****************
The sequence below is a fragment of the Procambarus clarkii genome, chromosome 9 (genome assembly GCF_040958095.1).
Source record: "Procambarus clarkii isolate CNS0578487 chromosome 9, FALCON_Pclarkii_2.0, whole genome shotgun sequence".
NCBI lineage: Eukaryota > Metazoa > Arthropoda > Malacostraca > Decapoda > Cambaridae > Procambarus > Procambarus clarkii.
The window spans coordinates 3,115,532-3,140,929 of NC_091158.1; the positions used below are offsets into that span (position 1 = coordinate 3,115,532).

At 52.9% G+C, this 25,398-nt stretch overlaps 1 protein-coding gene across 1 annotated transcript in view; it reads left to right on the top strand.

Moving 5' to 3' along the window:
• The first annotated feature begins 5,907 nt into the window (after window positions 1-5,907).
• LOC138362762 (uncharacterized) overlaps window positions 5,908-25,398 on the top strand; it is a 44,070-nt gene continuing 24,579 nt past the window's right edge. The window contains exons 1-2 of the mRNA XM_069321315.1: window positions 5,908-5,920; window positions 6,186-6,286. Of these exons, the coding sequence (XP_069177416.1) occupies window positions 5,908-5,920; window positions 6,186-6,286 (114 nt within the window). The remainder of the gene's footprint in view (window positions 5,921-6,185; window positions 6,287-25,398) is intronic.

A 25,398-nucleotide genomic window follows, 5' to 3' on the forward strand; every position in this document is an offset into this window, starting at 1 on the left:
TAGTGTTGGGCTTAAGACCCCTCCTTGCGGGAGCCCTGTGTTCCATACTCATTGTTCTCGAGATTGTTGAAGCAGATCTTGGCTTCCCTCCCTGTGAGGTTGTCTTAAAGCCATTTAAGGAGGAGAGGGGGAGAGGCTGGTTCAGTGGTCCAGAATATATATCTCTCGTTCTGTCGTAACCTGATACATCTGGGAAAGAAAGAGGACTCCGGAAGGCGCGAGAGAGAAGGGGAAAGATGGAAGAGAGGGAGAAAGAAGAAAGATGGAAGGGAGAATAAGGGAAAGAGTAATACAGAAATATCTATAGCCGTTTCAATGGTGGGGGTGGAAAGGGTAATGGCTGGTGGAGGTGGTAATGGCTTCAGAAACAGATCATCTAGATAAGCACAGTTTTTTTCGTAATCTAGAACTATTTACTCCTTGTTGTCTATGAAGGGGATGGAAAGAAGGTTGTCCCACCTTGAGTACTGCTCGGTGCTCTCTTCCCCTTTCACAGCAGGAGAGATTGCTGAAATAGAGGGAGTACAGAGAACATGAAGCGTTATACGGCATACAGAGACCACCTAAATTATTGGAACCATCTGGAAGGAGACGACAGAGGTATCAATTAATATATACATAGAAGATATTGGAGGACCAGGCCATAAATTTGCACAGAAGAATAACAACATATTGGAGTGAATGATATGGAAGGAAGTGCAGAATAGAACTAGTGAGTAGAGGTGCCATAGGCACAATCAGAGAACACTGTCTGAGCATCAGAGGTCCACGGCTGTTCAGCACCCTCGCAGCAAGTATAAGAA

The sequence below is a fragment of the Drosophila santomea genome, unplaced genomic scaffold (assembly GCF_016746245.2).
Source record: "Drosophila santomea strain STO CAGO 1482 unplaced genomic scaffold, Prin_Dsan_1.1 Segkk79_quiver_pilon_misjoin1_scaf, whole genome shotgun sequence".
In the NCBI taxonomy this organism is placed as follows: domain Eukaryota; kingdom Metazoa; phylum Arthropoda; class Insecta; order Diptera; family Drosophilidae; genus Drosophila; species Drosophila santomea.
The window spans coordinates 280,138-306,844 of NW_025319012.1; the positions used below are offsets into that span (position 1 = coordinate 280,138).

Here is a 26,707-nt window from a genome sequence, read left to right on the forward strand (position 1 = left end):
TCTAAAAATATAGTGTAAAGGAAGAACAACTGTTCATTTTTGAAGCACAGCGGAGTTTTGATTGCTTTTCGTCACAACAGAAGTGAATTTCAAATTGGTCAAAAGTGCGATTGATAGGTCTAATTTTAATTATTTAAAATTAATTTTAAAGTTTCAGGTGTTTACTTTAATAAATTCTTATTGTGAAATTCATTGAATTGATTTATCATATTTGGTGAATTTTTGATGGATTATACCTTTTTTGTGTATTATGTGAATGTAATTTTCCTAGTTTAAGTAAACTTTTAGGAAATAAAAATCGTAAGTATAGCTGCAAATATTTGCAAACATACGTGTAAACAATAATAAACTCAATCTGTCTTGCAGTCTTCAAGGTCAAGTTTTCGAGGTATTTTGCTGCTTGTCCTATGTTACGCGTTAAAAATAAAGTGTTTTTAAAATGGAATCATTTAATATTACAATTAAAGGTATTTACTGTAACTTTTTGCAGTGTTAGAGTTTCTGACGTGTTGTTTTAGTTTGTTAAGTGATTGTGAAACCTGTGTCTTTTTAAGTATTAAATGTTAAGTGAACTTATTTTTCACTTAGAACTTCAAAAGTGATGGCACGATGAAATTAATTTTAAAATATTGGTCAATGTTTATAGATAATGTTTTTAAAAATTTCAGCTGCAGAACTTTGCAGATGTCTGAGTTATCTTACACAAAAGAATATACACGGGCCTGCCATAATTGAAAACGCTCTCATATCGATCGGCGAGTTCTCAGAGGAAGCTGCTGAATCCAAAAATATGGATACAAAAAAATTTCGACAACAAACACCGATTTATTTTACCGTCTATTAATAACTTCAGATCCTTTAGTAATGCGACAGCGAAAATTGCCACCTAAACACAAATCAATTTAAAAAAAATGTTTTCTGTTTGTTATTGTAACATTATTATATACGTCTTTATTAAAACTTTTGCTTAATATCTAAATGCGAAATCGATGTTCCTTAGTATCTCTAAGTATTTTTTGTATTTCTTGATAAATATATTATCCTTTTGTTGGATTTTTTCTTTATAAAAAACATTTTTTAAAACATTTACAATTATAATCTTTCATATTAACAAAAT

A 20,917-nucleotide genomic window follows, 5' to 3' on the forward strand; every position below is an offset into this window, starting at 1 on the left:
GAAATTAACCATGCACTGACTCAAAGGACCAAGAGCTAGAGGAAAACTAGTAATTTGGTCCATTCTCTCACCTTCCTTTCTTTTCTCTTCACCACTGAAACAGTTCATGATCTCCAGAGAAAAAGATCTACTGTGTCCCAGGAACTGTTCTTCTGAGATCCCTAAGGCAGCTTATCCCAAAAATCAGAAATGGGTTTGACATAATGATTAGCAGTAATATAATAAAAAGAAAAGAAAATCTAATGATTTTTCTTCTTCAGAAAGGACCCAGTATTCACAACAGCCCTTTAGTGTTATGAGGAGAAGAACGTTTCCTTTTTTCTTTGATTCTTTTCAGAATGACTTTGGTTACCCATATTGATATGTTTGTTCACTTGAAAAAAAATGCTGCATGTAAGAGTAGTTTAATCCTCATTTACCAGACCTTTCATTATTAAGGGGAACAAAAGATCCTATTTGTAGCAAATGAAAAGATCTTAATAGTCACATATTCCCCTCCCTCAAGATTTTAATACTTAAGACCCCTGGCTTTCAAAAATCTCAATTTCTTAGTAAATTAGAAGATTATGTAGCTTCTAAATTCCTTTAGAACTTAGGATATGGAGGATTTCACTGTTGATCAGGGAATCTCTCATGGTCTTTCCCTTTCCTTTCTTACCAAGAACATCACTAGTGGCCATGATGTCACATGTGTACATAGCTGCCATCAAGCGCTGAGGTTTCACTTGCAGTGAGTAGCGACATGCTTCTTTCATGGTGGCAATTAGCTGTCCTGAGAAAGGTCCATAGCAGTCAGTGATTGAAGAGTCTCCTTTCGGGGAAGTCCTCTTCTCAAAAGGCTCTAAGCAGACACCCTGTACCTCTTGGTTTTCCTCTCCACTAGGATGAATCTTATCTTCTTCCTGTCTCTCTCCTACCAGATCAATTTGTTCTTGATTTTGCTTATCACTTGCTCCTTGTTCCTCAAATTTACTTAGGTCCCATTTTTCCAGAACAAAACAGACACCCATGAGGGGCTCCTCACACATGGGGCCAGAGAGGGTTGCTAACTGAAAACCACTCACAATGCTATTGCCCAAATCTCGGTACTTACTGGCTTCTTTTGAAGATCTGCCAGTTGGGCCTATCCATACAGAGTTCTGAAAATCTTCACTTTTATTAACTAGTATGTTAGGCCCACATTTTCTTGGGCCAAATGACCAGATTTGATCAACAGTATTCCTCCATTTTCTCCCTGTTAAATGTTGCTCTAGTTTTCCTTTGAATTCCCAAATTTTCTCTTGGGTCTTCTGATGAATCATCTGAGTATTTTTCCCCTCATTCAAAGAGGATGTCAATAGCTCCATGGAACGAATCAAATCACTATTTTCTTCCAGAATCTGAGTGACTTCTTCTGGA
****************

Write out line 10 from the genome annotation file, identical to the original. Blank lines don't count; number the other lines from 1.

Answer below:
TAGTGTTGGGCTTAAGACCCCTCCTTGCGGGAGCCCTGTGTTCCATACTCATTGTTCTCGAGATTGTTGAAGCAGATCTTGGCTTCCCTCCCTGTGAGGTTGTCTTAAAGCCATTTAAGGAGGAGAGGGGGAGAGGCTGGTTCAGTGGTCCAGAATATATATCTCTCGTTCTGTCGTAACCTGATACATCTGGGAAAGAAAGAGGACTCCGGAAGGCGCGAGAGAGAAGGGGAAAGATGGAAGAGAGGGAGAAAGAAGAAAGATGGAAGGGAGAATAAGGGAAAGAGTAATACAGAAATATCTATAGCCGTTTCAATGGTGGGGGTGGAAAGGGTAATGGCTGGTGGAGGTGGTAATGGCTTCAGAAACAGATCATCTAGATAAGCACAGTTTTTTTCGTAATCTAGAACTATTTACTCCTTGTTGTCTATGAAGGGGATGGAAAGAAGGTTGTCCCACCTTGAGTACTGCTCGGTGCTCTCTTCCCCTTTCACAGCAGGAGAGATTGCTGAAATAGAGGGAGTACAGAGAACATGAAGCGTTATACGGCATACAGAGACCACCTAAATTATTGGAACCATCTGGAAGGAGACGACAGAGGTATCAATTAATATATACATAGAAGATATTGGAGGACCAGGCCATAAATTTGCACAGAAGAATAACAACATATTGGAGTGAATGATATGGAAGGAAGTGCAGAATAGAACTAGTGAGTAGAGGTGCCATAGGCACAATCAGAGAACACTGTCTGAGCATCAGAGGTCCACGGCTGTTCAGCACCCTCGCAGCAAGTATAAGAA